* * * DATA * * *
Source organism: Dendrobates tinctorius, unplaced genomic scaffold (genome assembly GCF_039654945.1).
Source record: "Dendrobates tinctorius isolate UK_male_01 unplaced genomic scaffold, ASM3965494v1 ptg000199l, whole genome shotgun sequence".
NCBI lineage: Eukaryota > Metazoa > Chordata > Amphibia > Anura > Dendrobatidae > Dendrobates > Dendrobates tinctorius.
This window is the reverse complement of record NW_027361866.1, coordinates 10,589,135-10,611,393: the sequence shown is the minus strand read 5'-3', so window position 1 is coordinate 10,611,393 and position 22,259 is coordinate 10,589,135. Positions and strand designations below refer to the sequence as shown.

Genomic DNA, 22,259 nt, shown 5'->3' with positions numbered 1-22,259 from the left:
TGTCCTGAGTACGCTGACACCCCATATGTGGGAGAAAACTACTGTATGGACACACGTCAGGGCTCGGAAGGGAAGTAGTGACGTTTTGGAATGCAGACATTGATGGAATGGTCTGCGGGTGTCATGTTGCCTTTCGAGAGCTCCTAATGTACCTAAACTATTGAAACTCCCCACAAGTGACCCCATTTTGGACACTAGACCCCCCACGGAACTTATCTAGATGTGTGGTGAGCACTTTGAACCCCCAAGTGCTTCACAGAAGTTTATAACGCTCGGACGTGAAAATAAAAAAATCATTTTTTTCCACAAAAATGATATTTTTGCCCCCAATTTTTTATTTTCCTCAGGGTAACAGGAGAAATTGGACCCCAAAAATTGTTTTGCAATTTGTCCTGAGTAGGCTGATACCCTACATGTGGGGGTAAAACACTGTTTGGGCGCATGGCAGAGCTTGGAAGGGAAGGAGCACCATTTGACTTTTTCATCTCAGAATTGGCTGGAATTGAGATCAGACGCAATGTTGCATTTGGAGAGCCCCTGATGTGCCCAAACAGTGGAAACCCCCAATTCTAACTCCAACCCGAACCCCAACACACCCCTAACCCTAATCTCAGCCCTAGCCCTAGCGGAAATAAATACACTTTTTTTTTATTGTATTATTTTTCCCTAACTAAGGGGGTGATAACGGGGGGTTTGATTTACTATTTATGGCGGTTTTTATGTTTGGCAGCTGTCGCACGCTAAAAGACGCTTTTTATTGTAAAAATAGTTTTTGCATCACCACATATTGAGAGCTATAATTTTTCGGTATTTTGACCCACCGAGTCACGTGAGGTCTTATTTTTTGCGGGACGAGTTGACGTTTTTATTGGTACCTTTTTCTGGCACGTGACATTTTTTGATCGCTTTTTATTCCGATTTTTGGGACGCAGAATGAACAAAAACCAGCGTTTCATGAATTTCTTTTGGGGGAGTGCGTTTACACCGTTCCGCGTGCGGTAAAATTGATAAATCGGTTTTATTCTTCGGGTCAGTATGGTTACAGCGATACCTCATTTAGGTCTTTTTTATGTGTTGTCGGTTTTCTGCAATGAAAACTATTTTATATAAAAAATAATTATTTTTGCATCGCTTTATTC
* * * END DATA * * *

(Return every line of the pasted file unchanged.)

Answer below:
Source organism: Dendrobates tinctorius, unplaced genomic scaffold (genome assembly GCF_039654945.1).
Source record: "Dendrobates tinctorius isolate UK_male_01 unplaced genomic scaffold, ASM3965494v1 ptg000199l, whole genome shotgun sequence".
NCBI lineage: Eukaryota > Metazoa > Chordata > Amphibia > Anura > Dendrobatidae > Dendrobates > Dendrobates tinctorius.
This window is the reverse complement of record NW_027361866.1, coordinates 10,589,135-10,611,393: the sequence shown is the minus strand read 5'-3', so window position 1 is coordinate 10,611,393 and position 22,259 is coordinate 10,589,135. Positions and strand designations below refer to the sequence as shown.

Genomic DNA, 22,259 nt, shown 5'->3' with positions numbered 1-22,259 from the left:
TGTCCTGAGTACGCTGACACCCCATATGTGGGAGAAAACTACTGTATGGACACACGTCAGGGCTCGGAAGGGAAGTAGTGACGTTTTGGAATGCAGACATTGATGGAATGGTCTGCGGGTGTCATGTTGCCTTTCGAGAGCTCCTAATGTACCTAAACTATTGAAACTCCCCACAAGTGACCCCATTTTGGACACTAGACCCCCCACGGAACTTATCTAGATGTGTGGTGAGCACTTTGAACCCCCAAGTGCTTCACAGAAGTTTATAACGCTCGGACGTGAAAATAAAAAAATCATTTTTTTCCACAAAAATGATATTTTTGCCCCCAATTTTTTATTTTCCTCAGGGTAACAGGAGAAATTGGACCCCAAAAATTGTTTTGCAATTTGTCCTGAGTAGGCTGATACCCTACATGTGGGGGTAAAACACTGTTTGGGCGCATGGCAGAGCTTGGAAGGGAAGGAGCACCATTTGACTTTTTCATCTCAGAATTGGCTGGAATTGAGATCAGACGCAATGTTGCATTTGGAGAGCCCCTGATGTGCCCAAACAGTGGAAACCCCCAATTCTAACTCCAACCCGAACCCCAACACACCCCTAACCCTAATCTCAGCCCTAGCCCTAGCGGAAATAAATACACTTTTTTTTTATTGTATTATTTTTCCCTAACTAAGGGGGTGATAACGGGGGGTTTGATTTACTATTTATGGCGGTTTTTATGTTTGGCAGCTGTCGCACGCTAAAAGACGCTTTTTATTGTAAAAATAGTTTTTGCATCACCACATATTGAGAGCTATAATTTTTCGGTATTTTGACCCACCGAGTCACGTGAGGTCTTATTTTTTGCGGGACGAGTTGACGTTTTTATTGGTACCTTTTTCTGGCACGTGACATTTTTTGATCGCTTTTTATTCCGATTTTTGGGACGCAGAATGAACAAAAACCAGCGTTTCATGAATTTCTTTTGGGGGAGTGCGTTTACACCGTTCCGCGTGCGGTAAAATTGATAAATCGGTTTTATTCTTCGGGTCAGTATGGTTACAGCGATACCTCATTTAGGTCTTTTTTATGTGTTGTCGGTTTTCTGCAATGAAAACTATTTTATATAAAAAATAATTATTTTTGCATCGCTTTATTC